Help for students who lack logic

Have you ever had to teach logical reasoning to teenagers? I have — many times — and it’s very difficult. A few kids are fairly logical already; building on that is easy. But teens who don’t think logically at all have a hard time even understanding the task. Asking them to construct an argument with…

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Make time in class for what’s happening outside

ABC News How do you react when events outside the classroom are clearly affecting students inside? Do you take time to let students talk about their opinions, experiences, and questions? Or do you do what most of us do — stick to the lesson plan? Years ago, Mary Dilworth and Carlton Brown interviewed urban teenagers…

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When to cold-call? Today.

When is the best time to start cold-calling students? The first day of class. There are plenty of reasons not to. We have to “get through” the syllabus. We don’t know the students’ names yet. We haven’t built a relationship yet. The students haven’t learned any of the material yet. But I’m going to argue…

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What’s next when reform fails?

What do you do when you’ve invested a lot of time and money in an educational reform, and it doesn’t work? If you’re the Los Angeles school district, and you spent $1.3 billion on iPads and educational software that doesn’t transform student learning, you sue to recoup some of your money. But what if your…

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Spending our way to greater inequality

According to a massive research study described in last week’s Education Week (May 11), the wealthiest school districts in our country have the worst inequality. The Berkeleys, the Evanstons, and the Chapel Hills have the largest achievement gaps, while poor districts have the smallest. There are many causes — including student tracking, intra-district spending disparities, racism, family…

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Fail fast… or not at all?

It’s been a few years since I have failed a student. Usually, the extensive scaffolding, phone calls home, opportunities for retakes and frequent attention/harassment I provide are enough to keep everyone on track, at least enough to earn an honest D. In the few cases where they are not — the student who rarely comes…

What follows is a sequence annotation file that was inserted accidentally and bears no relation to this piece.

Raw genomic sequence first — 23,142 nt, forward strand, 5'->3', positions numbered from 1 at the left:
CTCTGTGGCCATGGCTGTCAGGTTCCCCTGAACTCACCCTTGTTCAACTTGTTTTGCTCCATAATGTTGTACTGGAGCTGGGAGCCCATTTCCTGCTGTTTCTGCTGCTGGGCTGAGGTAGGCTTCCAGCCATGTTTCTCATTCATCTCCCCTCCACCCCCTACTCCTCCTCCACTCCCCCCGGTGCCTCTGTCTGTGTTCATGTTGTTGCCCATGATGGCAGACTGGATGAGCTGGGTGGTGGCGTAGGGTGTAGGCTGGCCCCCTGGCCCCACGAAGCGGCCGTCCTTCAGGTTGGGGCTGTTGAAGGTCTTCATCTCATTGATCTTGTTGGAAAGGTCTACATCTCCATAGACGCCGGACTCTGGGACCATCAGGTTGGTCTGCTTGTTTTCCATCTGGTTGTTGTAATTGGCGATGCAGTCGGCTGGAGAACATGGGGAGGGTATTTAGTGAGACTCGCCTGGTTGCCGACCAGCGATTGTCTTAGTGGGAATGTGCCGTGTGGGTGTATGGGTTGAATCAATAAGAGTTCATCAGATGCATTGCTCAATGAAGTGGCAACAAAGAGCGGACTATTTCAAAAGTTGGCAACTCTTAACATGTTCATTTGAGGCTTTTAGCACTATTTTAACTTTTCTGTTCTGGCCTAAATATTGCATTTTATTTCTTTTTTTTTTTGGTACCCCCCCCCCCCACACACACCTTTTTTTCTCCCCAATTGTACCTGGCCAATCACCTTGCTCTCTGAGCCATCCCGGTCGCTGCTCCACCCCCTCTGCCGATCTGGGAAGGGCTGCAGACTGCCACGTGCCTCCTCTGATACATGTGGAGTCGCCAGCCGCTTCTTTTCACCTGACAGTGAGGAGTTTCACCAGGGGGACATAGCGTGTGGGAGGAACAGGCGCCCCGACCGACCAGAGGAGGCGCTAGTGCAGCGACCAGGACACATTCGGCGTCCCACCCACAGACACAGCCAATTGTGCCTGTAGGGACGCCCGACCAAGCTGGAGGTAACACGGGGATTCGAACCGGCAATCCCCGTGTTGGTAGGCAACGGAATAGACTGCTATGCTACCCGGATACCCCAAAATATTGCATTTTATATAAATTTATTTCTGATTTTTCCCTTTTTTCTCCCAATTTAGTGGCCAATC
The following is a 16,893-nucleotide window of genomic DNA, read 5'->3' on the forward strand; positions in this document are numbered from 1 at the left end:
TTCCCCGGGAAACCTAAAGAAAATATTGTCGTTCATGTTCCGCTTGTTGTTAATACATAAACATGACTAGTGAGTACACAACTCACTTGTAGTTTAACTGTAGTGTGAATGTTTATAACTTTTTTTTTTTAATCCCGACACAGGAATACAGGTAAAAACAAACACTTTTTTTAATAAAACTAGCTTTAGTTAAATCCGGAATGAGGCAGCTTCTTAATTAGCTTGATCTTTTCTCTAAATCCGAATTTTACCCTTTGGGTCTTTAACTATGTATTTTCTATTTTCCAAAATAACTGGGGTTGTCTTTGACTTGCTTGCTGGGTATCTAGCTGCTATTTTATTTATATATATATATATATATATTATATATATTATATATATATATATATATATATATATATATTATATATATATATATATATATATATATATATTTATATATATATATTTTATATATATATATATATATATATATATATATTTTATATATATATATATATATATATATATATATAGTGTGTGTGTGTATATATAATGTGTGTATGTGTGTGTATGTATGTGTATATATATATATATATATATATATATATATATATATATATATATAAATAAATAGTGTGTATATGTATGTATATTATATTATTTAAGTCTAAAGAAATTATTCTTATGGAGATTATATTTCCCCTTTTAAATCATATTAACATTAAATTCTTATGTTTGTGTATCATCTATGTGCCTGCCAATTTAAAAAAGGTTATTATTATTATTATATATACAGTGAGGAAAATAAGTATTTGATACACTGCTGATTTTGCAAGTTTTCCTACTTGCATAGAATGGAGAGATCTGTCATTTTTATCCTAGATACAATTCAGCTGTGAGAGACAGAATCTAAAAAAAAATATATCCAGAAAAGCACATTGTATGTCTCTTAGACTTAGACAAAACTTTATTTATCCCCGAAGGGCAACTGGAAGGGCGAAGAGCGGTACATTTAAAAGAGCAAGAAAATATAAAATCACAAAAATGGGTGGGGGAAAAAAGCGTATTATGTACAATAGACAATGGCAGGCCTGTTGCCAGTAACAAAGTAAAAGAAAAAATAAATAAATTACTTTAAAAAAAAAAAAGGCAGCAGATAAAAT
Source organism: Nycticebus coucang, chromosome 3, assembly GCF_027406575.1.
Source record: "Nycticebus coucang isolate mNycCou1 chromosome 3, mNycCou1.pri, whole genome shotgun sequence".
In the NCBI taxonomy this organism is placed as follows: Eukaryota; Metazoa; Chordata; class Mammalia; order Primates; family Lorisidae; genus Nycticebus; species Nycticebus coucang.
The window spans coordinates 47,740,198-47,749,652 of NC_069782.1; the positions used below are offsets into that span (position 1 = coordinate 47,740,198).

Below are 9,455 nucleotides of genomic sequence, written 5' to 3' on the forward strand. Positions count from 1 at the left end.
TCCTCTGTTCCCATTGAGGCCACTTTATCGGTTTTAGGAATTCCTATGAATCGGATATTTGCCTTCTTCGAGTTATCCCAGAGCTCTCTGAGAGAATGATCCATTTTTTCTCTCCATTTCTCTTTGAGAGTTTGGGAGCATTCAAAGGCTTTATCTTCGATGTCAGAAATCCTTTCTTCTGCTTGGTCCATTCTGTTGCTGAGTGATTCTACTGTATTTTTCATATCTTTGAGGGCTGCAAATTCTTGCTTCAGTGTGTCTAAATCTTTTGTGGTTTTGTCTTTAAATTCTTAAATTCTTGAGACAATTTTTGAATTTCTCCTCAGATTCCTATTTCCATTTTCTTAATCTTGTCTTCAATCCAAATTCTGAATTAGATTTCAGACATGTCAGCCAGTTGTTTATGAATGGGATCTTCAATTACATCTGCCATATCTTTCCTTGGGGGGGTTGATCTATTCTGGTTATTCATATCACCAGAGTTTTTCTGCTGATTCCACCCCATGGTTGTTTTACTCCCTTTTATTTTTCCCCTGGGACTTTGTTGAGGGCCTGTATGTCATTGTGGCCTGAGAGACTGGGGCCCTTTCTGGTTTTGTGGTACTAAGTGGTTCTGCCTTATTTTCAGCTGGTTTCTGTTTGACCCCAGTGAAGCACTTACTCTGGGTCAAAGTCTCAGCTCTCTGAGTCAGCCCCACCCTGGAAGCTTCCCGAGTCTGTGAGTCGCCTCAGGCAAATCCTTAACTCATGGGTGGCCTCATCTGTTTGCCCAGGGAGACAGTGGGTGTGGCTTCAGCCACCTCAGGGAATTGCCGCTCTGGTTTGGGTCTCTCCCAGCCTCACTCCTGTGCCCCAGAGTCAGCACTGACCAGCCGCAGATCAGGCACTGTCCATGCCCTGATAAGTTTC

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New teachers need help, not hurdles

When I started teaching at Mounds View High School in 1997, I was about as well prepared as a new teacher can be. I was already eight years out of undergrad, with five years experience in journalism, three years in other schools and a little life experience. I was idealistic, organized, self-confident and willing to…

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Even a great lecture isn’t good enough

What’s one thing you could do tomorrow that would definitely engage more students? That’s easy. Inject your lesson with more opportunities to participate. It sounds too simple to be true — how could asking a question, giving a formative quiz, or allowing five minutes to think/pair/share really make any difference? And doesn’t everyone already do…

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New teachers need real feedback

There’s always a lot of talk about teacher evaluation, but not so much about feedback, which is the heart of our enterprise. What is the point of evaluation if not to provide meaningful information about an individual’s strengths, weaknesses and growth? Unless you just want a reason to fire someone. We would never assign students a…

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Competition is powerful, so use it with care

Nearly 30 years ago, Alfie Kohn made his case against competition. “It’s always unnecessary and inappropriate at school, at play and at home,” he wrote, citing studies that show children learn better when they work together. Kohn argued that competition makes children anxious and humiliates the losers, with no clear benefit to the winners. In…

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